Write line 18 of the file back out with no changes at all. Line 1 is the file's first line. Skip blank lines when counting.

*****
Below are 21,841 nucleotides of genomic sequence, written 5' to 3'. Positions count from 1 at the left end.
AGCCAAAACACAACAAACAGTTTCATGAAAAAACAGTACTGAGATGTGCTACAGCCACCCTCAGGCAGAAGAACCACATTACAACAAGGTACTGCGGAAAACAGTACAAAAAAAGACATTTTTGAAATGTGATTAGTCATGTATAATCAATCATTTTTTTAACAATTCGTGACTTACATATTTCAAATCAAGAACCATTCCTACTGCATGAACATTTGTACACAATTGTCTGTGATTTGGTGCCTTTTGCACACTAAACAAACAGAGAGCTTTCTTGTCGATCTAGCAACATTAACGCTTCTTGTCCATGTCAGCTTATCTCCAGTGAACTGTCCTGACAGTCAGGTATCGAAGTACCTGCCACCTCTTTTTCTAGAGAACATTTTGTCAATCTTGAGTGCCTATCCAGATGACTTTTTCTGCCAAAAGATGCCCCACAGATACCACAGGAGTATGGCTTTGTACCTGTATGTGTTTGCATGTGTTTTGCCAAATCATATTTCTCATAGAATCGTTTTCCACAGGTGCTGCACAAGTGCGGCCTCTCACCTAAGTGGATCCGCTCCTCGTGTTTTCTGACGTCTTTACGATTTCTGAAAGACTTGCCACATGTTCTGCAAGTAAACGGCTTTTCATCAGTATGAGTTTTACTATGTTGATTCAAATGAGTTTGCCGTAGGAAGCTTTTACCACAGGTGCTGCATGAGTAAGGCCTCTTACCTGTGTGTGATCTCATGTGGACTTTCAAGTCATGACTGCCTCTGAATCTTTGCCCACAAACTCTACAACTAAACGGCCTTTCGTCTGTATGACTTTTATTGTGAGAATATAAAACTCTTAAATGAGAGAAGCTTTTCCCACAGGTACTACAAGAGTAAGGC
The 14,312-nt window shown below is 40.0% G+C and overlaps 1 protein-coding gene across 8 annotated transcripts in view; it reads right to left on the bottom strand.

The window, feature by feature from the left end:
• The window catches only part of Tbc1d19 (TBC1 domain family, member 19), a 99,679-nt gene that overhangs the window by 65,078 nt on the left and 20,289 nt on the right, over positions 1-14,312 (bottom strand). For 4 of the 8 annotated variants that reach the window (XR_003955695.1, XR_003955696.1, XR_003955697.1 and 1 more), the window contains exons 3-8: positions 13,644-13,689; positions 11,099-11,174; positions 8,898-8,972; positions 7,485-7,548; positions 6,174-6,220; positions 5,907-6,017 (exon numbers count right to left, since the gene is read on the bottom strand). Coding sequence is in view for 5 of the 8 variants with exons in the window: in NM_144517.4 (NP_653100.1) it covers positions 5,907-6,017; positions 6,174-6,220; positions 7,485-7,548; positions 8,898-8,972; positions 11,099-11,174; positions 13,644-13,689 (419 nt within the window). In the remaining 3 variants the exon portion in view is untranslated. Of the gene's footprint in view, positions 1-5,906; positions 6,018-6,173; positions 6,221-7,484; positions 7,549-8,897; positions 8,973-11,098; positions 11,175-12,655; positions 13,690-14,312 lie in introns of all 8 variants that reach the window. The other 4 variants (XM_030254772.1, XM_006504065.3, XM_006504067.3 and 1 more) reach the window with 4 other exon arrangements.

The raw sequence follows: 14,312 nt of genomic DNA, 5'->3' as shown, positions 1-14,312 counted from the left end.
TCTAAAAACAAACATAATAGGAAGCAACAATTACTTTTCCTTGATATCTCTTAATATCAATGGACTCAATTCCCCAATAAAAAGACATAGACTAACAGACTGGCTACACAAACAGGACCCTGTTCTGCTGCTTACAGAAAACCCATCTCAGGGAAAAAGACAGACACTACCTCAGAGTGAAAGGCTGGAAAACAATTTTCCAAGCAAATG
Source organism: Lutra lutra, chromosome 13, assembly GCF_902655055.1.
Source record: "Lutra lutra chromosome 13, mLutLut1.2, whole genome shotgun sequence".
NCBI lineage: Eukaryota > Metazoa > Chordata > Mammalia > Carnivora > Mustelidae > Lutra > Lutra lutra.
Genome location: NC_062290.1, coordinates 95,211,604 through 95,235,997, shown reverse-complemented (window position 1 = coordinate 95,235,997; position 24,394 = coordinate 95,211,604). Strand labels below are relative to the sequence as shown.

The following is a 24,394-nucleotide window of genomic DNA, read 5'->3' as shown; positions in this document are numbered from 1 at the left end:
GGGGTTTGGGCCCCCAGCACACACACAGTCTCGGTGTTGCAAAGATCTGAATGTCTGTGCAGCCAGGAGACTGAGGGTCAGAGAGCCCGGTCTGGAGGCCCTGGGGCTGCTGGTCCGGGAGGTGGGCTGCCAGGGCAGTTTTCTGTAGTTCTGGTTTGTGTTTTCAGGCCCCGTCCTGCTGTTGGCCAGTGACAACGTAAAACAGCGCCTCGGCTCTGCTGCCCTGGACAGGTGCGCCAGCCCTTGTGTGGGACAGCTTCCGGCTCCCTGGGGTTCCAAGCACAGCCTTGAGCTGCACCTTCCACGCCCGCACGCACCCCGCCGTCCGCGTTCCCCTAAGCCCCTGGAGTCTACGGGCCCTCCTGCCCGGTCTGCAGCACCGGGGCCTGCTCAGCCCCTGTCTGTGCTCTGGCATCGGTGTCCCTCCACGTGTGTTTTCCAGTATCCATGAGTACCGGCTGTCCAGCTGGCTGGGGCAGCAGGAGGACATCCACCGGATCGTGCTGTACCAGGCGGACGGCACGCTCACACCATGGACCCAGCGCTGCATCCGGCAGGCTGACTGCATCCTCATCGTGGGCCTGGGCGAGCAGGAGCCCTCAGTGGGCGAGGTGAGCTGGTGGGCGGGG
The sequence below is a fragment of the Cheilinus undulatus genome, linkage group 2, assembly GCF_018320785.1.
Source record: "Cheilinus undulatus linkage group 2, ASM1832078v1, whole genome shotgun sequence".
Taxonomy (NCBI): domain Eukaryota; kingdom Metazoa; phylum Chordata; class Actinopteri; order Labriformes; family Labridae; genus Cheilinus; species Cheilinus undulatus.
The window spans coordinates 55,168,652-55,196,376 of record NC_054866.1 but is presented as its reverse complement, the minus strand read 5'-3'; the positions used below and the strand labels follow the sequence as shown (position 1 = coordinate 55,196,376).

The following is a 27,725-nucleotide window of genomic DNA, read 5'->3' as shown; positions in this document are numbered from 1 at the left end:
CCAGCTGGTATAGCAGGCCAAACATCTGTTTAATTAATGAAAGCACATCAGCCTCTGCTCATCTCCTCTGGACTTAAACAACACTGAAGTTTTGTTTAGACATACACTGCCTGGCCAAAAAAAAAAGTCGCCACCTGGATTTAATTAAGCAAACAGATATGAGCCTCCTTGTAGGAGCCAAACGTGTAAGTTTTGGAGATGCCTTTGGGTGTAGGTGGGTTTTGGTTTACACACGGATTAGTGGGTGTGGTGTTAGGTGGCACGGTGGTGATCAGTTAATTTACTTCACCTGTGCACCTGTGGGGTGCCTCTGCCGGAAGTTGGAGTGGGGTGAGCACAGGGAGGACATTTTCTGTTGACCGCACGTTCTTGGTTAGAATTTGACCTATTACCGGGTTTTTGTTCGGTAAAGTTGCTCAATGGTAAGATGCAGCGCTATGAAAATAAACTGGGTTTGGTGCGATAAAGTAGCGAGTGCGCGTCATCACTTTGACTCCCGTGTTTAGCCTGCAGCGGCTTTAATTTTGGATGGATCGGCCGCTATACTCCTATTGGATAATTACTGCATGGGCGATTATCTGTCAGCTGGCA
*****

The following is a 27,725-nucleotide window of genomic DNA, read 5'->3' as shown; positions in this document are numbered from 1 at the left end: